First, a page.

Self defense tools for small women.


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Carl Levitian
May 26, 2009, 03:07 PM
Karen does volunteer work with a womans group that helps out and mentors abused women. Over the course of the past year or so she's become friends with this one younger lady thats had a bit of a rough time putting her life back together. It's been an eye opener.

This woman, Kate, is in her mid 40's, but she's been kind of shelterd in one way, in that she married right out of high school, and her husband took care of everything, so she never learned to do anything. Her husband had her employed as an exotic dancer, if one wants to call it that. Her first husband of 20 years did treat her well, but died of panchratic cancer, and her second husband of 2 years was a ------ well, never mind. After having enough of him she left, with some help from a womans support group, and started to put her life back together.

The jist of all this, she had some unique outlooks on the subject of self defense that my better half Karen thought noteworthy. Since she had been employed as a nude dancer in some bad parts of Washinton D.C. she was familiar with dark parking lots with not so nice people lurking about. In light of the recent subject of boxcutters, I found it interesting that Kate carries at least one on her.

Looking at her, I found it hard to visualize her fighting with someone. If she's more than 5' 3" or so, I'd be surprised. But she surprised us. One evening, we were on the subject of defense, and she pulled this cutter out of nowhere. She'd taken needle and thread, and some velcro, and made little hidden pockets in her clothing for small items like boxcutters, a Buck Hartsook, and a Browning .25 auto.

Like I said, she and Karen have developed this relationship, and Karen has become like an adopted step mother, since Kate never knew her own mother much, her mom being killed in a car accident when Kate was a little girl.

I questioned if she could really use what she had, and we did some drills. Karen and I both at one time acted like the bad guys, while Kate had a magic marker. We both attacked her trying to gain control over her, and we both ended up with blue marker streaks all over us. I tried to get control over her "knife" hand, and got sliced for my effort. The little blond ex dancer had some moves. Later she revealed she was on her high school gymnastics team. Okay, she's agile. In theroy she sliced and diced both me and Karen.

But she made both me and Karen think about the tools we recomend to people. Overwhelmingly we recomend a Spyderco this or a Benchmade that if a knife, or a Glock this or SIG that if a handgun. But for a small female, we have to ask ourselves, where are they going to put it? One night when Kate was stayng over for the weekend, I mentioned that a .25 Browning was a bit light for the job, and she stood in front of me and said, "Look at me, where am I going to put anything bigger?" She was dressed in a little sun dress thing with sandels and aside from her purse there was no place to put anything. But yet, the little dress had hidden pockets along the seam that was invisable to a glance, and had small bladed weapons within reach. And Kate is adamint about putting a weapon in her purse. Won't do it. To make it even a little funny, she has a Virginia CCW, as she lives just over the Potomac river a few miles away, in Falls Church Virginia. She carries either her little .25 Baby Browning, or a .22 NAA revolver. Sometimes she does not carry a firearm because of where she is going. Into Washinton D.C. of course, and over here in the peoples republik of Maryland, when she visits us and goes hiking or kayaking with us. But she always has some little edged weapons stashed about her person. Dressing as she does, one would never know it.

Our friendship with Kate has been educational for both me and Karen. It's given me a different insight into the problems females face in trying to armed and protect themselves, while still dressing and acting like a woman. And when I recomend a nice pants suit to conceal a bigger gun, Kate won't do it. She made herself a promise that she was not going to wear a pants suit ever. She says she doesn't go to Balys three times a week and jog 45 minutes every morning to dress like a man.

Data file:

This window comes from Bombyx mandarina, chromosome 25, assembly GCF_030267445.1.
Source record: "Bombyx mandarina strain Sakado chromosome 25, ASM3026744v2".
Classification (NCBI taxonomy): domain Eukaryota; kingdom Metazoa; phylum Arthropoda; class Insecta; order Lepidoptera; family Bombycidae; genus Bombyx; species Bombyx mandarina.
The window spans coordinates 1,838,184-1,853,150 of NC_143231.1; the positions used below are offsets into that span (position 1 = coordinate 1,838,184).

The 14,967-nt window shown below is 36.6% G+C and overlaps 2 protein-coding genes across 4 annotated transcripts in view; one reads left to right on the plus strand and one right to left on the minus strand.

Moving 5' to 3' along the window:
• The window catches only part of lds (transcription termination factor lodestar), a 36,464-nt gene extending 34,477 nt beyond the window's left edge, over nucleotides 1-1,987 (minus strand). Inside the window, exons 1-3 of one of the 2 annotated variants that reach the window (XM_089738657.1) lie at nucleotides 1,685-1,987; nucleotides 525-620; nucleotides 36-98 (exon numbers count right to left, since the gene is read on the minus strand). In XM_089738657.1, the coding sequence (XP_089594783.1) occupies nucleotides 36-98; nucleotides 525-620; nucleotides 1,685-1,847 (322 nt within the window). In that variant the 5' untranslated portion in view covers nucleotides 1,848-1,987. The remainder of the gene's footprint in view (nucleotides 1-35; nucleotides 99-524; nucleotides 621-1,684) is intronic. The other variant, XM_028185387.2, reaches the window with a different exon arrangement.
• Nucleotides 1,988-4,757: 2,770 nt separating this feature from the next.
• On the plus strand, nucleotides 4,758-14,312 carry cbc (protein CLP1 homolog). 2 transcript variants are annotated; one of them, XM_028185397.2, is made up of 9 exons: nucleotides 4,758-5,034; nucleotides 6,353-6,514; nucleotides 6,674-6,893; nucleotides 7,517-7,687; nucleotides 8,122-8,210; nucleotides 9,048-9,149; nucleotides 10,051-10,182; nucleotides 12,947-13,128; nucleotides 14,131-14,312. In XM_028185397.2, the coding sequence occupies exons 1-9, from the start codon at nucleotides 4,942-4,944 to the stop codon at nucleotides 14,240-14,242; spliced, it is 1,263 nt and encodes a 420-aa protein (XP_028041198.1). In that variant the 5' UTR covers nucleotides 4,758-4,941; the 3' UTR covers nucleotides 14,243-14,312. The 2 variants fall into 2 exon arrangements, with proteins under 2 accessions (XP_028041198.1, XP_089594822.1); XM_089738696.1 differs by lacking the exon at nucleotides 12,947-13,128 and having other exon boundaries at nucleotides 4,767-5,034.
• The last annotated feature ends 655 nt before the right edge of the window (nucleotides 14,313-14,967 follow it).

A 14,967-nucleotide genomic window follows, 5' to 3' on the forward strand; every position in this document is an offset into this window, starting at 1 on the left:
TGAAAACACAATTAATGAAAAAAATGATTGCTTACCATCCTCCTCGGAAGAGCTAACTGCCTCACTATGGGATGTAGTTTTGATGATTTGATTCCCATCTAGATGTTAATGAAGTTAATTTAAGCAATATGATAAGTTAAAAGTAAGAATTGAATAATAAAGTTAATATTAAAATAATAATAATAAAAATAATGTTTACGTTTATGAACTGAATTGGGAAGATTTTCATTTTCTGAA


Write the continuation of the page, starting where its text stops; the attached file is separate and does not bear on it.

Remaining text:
But one thing she said that I'd never thought of. Kate said that if somebody was going to assault her, they were coming to her. She wouldn't need a weapon to reach across a room, but something she could shove right in thier gut at contact range.

Hearing a womans viewpoint was interesting.

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hso
May 26, 2009, 03:12 PM
Excellent information. If she wants to post here, tell her she's more than welcome.

sm
May 26, 2009, 05:28 PM
Carl,

Excellent post!

Give your Karen a hug for me, for her work with the ladies she does.
And one to Kate.

This subject is near and dear to me.
The rest of my reply, will be in private to you sir.


Steve

James T Thomas
May 26, 2009, 05:42 PM
An additional benefit of that "petit" firearm is that the bang may attract attention and the summoning of help for her. Like blowing a whistle, but more so.

bikerdoc
May 26, 2009, 06:36 PM
Carl, God Bless Karen, and good for Kate.

As you know since my wife cyndi was diagnosed with diabetes she has slimmed down to a size 4. Not to difficult to hide a .38 and and a spyderco native in scrubs as she is a visiting nurse. Dress clothes are more difficult and she came up with the exact solution for a SAK spartan and NAA 22 Magnum. And yes she has had training.

vicdotcom
May 26, 2009, 07:15 PM
And when I recomend a nice pants suit to conceal a bigger gun, Kate won't do it. She made herself a promise that she was not going to wear a pants suit ever. I don't know many women who would go for that either ;) . But it is a similar problem here in FL where an overjacket is "out of place" in the summer heat. And shorts and tees are common. So that rules a lot of carry options.

Tiomoid
May 26, 2009, 08:20 PM
I wonder if there is a clothing maker/alterer who specializes in this style of clothing.

hso
May 26, 2009, 09:15 PM
My wife carries a Spydie Harpy (ironic, ain't it?:rolleyes:) tucked into the top of her bra.

LAK
May 28, 2009, 07:46 AM
She is very well organized in her choice, concealment and use of weapons. The element of surprise is likely to give her the edge most of the time. Smart lady.

glistam
May 28, 2009, 08:41 AM
[My wife carries a Spydie Harpy (ironic, ain't it?) tucked into the top of her bra.]

Same here. My wife has a knock-off off though, but it's still a serrated hawkbill. Scared the bleep out of this guy in college. He was more low-key harassing her but still being menacing.
She says "Oh excuse me a sec, I just need to open this."
*Click* *Riiiiiiiip*
Still holding it, "What were you talking about again?"

I wonder if hawkbill blades simply appeal to women in general. Pretty straightforward to use, and pretty darn intimidating.

Carl Levitian
May 28, 2009, 11:53 AM